Reply
    • Marie-Eve
      February 29, 2016 at 8:24 am (11 months ago)

      Those steakhouses are the worst! The brighter the neon signs, the worst they are.

      Reply
  8. sb
    March 11, 2016 at 5:26 am (10 months ago)

    Really helpful article!
    In Spain and Italy people eat later, so I wouldn’t think restaurants would be closed from 2-7. Also *Granada (Spanish city) and Grenada (Caribbean country) – I loved the tapas culture there!

    Reply
    • Marie-Eve
      March 11, 2016 at 11:05 am (10 months ago)

      In many places in Europe restaurants close for siesta and between lunch and dinner – restaurants that do remain open usually only cater to tourists!

      Reply
  9. Katie
    March 21, 2016 at 6:11 am (10 months ago)

    Thanks for this! I’m a 31 year old married woman from New Brunswick, and I stumbled upon your blog last night when I impulsively booked a solo trip to London/Genoa.

    I did Europe solo at the age of 22, but I haven’t been back since.

    I look forward to exploring your site more!

    Reply
    • Marie-Eve
      March 22, 2016 at 5:24 pm (10 months ago)

      It’s grand time you go back to Europe Katie! :) Thanks for sharing your experience.

      Reply
  10. Inge
    April 14, 2016 at 9:40 am (9 months ago)

    The cappuccino rule no longer applies. All the rest are good advice.

    Reply
    • Marie-Eve
      April 25, 2016 at 1:03 pm (9 months ago)

      Well, in some ways it still does. They’ll serve it to you but you will look like a tourist by even asking for one. It’s just not the way Italians do it!

      Reply
    • Jennifer
      August 4, 2016 at 3:43 am (6 months ago)

      I was in Italy back in May, and there was one day where I ordered a cappuccino and pizza slice together at 1pm. I knew it was weird, but I hadn’t had anything to eat or drink yet so I needed some caffeine. Anyways, not only did the waiter look at me weirdly, a tour guide specifically came over to “nicely” laugh at me and tell me very loudly what all was wrong with this meal. For five minutes.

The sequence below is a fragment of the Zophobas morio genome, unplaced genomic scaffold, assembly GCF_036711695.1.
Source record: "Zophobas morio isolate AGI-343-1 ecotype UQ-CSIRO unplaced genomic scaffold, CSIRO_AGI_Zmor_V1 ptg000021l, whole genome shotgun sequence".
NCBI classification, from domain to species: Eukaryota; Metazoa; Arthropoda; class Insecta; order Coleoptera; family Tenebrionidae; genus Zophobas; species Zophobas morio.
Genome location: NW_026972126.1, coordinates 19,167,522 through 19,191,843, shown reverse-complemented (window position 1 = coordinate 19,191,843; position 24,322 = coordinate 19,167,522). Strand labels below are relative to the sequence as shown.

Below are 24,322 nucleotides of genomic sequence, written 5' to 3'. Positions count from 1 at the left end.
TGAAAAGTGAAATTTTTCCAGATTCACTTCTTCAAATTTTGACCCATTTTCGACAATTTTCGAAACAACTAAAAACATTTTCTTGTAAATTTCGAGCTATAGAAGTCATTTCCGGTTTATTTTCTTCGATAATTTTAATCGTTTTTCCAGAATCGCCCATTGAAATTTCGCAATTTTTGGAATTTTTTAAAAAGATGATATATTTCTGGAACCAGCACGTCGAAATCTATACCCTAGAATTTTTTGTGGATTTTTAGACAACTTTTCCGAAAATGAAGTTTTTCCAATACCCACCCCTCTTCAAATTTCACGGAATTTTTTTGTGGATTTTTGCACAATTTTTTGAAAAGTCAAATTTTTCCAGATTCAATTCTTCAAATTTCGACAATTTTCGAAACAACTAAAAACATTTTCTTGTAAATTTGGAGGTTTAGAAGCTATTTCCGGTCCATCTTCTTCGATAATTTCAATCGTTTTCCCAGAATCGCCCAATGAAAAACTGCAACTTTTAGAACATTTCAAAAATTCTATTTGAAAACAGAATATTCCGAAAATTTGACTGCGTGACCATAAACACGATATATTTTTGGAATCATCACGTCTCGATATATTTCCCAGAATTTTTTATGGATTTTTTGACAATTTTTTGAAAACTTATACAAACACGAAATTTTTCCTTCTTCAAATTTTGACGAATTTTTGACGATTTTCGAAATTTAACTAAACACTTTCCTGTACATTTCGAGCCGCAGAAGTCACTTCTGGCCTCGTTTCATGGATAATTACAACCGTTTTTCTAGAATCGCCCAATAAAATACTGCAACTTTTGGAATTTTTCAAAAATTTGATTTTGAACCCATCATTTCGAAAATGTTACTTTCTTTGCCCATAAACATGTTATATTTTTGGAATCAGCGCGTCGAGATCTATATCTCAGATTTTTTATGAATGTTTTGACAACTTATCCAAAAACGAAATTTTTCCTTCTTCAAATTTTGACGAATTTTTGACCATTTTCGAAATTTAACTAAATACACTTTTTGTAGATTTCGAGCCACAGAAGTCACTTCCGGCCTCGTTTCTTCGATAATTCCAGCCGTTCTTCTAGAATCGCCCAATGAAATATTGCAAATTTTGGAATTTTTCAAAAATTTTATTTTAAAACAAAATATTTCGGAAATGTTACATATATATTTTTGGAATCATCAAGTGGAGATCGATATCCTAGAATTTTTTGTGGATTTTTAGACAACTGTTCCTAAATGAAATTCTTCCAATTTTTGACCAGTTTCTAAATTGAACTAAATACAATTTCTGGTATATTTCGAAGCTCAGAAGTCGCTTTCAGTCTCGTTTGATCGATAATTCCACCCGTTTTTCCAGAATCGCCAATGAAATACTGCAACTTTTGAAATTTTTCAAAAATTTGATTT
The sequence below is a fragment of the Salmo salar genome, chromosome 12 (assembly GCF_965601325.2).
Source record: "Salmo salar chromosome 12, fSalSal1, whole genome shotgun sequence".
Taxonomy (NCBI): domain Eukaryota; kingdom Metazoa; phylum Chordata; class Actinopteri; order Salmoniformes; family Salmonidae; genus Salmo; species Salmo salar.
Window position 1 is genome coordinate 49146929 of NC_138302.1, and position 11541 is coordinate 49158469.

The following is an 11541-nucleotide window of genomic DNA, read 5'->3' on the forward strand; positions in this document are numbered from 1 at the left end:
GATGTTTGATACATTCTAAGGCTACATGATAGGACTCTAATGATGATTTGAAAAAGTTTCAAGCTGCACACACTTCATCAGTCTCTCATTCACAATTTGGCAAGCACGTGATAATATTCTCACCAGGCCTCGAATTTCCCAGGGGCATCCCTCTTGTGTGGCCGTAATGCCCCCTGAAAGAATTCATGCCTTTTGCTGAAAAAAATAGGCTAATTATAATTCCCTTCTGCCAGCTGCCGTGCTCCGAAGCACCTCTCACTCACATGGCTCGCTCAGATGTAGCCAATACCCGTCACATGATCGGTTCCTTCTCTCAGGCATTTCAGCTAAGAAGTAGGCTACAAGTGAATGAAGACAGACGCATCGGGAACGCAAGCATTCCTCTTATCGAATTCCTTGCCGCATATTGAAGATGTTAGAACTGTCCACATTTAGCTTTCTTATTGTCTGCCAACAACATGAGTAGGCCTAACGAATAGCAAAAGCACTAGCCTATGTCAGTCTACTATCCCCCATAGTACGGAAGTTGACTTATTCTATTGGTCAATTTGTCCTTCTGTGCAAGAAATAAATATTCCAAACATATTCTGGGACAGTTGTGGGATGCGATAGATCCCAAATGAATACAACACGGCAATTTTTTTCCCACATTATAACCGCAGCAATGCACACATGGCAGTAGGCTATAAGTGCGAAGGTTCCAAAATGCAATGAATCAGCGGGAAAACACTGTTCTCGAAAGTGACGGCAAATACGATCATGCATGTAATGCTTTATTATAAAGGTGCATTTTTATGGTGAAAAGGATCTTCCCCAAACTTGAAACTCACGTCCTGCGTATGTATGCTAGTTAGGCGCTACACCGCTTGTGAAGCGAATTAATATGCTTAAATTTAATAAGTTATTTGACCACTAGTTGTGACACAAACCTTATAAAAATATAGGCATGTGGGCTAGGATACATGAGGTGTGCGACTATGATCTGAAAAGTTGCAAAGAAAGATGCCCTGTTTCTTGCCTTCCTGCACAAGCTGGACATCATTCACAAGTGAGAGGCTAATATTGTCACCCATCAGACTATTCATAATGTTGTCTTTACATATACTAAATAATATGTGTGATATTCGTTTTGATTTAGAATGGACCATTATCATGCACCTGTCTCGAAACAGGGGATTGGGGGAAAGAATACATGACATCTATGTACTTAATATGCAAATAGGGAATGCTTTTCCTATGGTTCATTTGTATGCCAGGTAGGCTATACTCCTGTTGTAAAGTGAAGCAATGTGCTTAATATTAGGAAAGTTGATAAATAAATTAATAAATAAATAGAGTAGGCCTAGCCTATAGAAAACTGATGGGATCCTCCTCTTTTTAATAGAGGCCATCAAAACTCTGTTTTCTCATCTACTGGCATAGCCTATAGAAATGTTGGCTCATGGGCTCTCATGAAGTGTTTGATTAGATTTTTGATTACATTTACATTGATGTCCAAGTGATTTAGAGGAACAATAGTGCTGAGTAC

Reply
  11. Gee
    April 17, 2016 at 5:23 pm (9 months ago)

    We are going on a 23 day trip to Europe and all the things that you mentioned made us laugh. We are finding out the tours that are offered on Expedia and some of the others tours sights are sooo much more then just going on line and avoiding the lines. Thanks again for the laugh and info.

    Reply
  12. Sarah
    June 10, 2016 at 2:34 am (7 months ago)

    Great post! Thanks for the tips xxx

    Reply
    • Marie-Eve
      June 10, 2016 at 9:48 am (7 months ago)

      Happy to help Sarah!

      Reply
  13. Monika Melo
    August 25, 2016 at 12:52 am (5 months ago)

    Great tips, thanks for sharing. My husband and I always has prefere places where local eat, but in some places in Europe (specially Paris) last year it was difficult for us to find those places, any tip there?
    On the other hand, we are planning going this year to Europe (Christmast/New Year Eve) with our teenagers kids, would you have any recommendation for us? Thanks in advance :)

    Reply
    • Marie-Eve
      August 29, 2016 at 11:30 am (5 months ago)

      Happy to help! It’s indeed hard to find places where tourists don’t go, but if you venture out in non-touristy neighbourhoods you’ll have a better chance. And if everyone inside the restaurant has a camera, it’s not a good sign!

      As for Christmas in Europe, the markets are a huge must. I loved Bratislava and Budapest, as well as Dresden, Esslingen, Munich and the smaller towns like Wernigerode and Stade.

      Reply
  14. Penny
    September 11, 2016 at 10:31 am (4 months ago)

    Great post! In just six weeks I am going to Southern France for the first time. I am staying three months and definitely want to blend in as much as possible!

    Before I go to my apartment (which I reserved through Air BnB – I’ll let you know how that turns out) I am spending a few days in Nice and the surrounding area. My biggest concerns are figuring out the bus and train routes. I do not plan on renting a car. Or, should I? Would driving myself be a better option?

    Thank you much! I enjoy your blog!

    Reply
    • Marie-Eve
      September 13, 2016 at 11:25 am (4 months ago)

      There are many buses in the area and you should have no problems at all. From Nice to Monaco, take a seat on the right hand side of the bus for the best sea views!

      Reply